Have you ever started a diet, only to quit in frustration because you were ravenous, lethargic, irritable and craving every possible type of food imaginable?
Or, as you started to lose a lot of weight, all of the sudden you hit a plateau, and it felt like your body was stubbornly holding onto every possible pound (and ounce)? In response, you tried to cut calories and food intake even more, to no avail.
In these situations, you may feel like you are starving (and not losing weight), but, in fact, this “starvation mode” is your body’s natural response to long-term calorie restriction—your brain thinks you are starving, so your body starts to conserve energy by reducing the amount of calories you are burning.
In the far past, when you didn’t always know where your next meal would come from, this natural physiological response was necessary to ensure your survival. Your body became super-efficient at holding onto every calorie it could. Even when you were active (as in hunting to kill your dinner), you burned fewer calories. In this supersized day and age, where you can get an artery-clogging, trans-fat-laden fast food meal for less than $5 at any time of the day or night, the threat of starvation is non-existent, but your body is still trying to selfishly hold on to those calories.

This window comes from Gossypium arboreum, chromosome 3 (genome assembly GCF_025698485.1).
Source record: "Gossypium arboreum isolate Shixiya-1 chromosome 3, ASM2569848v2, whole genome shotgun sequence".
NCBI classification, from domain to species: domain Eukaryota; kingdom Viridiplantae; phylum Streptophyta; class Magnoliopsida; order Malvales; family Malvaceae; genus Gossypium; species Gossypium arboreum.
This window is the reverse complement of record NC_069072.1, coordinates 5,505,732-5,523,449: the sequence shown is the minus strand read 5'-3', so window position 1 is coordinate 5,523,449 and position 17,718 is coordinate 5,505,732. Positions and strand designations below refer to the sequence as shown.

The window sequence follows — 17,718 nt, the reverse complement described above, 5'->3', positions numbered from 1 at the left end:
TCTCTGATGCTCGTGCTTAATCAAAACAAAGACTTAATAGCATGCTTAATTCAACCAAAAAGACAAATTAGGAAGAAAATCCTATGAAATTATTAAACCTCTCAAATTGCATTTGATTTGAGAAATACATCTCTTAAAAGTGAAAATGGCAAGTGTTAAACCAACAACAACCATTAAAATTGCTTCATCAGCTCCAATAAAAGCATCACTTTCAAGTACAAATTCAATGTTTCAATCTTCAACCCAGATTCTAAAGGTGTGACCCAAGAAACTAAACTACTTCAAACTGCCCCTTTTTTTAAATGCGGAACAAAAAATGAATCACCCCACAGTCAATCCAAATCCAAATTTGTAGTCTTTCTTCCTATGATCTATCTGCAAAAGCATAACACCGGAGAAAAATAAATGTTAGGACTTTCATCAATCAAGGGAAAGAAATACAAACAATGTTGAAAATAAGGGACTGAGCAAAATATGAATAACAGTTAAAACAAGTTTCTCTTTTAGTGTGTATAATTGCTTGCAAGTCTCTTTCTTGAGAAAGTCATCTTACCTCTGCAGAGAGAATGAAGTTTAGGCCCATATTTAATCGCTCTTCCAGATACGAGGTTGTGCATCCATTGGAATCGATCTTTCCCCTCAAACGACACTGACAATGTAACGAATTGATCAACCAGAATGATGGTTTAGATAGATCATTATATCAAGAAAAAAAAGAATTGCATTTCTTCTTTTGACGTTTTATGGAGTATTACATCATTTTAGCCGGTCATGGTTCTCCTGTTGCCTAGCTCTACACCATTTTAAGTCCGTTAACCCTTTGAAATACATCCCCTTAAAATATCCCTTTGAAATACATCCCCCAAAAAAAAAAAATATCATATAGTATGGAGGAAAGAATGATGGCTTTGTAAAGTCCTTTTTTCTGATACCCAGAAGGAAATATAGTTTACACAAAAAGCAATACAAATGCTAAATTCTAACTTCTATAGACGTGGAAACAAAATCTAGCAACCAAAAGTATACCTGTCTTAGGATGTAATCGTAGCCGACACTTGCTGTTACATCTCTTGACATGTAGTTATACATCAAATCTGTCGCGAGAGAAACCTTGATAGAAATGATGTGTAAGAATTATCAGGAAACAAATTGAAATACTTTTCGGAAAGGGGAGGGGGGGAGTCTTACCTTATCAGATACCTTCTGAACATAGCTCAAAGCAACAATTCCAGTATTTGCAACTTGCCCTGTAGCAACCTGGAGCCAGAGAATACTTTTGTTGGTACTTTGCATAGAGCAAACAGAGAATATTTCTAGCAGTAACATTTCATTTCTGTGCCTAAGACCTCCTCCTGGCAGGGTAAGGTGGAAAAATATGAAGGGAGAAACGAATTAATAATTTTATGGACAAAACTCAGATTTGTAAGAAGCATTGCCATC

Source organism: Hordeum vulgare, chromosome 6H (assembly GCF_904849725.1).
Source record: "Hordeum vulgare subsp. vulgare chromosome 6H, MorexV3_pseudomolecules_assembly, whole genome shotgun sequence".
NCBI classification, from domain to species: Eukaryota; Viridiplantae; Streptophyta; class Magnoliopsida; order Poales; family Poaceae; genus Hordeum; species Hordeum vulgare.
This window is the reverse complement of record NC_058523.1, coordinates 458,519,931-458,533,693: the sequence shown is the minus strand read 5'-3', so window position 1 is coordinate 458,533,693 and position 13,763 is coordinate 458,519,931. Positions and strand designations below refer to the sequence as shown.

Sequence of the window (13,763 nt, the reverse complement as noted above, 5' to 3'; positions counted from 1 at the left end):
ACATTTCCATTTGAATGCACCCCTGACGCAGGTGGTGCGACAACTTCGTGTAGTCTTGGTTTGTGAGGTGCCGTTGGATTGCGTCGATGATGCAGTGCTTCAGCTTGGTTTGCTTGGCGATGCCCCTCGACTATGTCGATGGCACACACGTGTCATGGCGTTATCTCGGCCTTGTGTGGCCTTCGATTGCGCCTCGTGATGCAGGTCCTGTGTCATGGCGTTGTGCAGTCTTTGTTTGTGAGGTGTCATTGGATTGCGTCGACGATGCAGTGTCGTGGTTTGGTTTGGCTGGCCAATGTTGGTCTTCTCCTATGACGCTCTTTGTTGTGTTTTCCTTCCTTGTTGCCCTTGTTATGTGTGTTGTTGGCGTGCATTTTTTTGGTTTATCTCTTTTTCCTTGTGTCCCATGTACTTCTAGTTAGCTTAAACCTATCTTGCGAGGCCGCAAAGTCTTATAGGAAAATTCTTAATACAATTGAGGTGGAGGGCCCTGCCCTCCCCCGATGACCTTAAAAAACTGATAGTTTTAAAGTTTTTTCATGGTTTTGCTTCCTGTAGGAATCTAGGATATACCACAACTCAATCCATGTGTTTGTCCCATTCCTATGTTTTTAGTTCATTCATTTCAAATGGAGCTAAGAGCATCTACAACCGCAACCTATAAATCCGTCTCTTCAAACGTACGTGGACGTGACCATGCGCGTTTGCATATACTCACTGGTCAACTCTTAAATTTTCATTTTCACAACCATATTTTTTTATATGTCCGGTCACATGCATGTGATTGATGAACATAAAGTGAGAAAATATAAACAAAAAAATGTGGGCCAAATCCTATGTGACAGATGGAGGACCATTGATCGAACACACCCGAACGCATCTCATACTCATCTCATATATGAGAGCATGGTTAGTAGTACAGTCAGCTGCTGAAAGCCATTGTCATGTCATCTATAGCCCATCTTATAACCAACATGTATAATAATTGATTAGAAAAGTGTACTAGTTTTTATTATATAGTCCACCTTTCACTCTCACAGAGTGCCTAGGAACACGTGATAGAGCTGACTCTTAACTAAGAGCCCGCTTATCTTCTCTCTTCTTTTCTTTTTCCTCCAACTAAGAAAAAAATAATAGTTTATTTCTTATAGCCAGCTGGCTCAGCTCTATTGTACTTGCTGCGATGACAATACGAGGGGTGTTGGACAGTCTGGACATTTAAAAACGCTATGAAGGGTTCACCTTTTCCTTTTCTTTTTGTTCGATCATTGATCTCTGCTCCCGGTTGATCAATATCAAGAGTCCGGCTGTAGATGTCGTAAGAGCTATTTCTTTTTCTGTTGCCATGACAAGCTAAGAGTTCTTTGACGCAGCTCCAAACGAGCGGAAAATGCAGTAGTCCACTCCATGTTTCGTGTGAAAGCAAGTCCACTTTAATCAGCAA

Your body burns calories in four ways:
- Basal Metabolic Rate (BMR): The amount of calories your body uses to maintain vital functions, such as breathing, heart rate and brain function.
- Thermic Effect of Food (TEF): The amount of calories you burn while digesting a meal (this is usually about 10% of caloric intake).
- Thermic Effect of Exercise (TEE): The amount of calories your body burns during physical activity, such as exercise.
- Non-Exercise Activity Thermogenesis (NEAT): The amount of calories you burn while fidgeting, changing positions while sitting, etc. This is usually subconscious.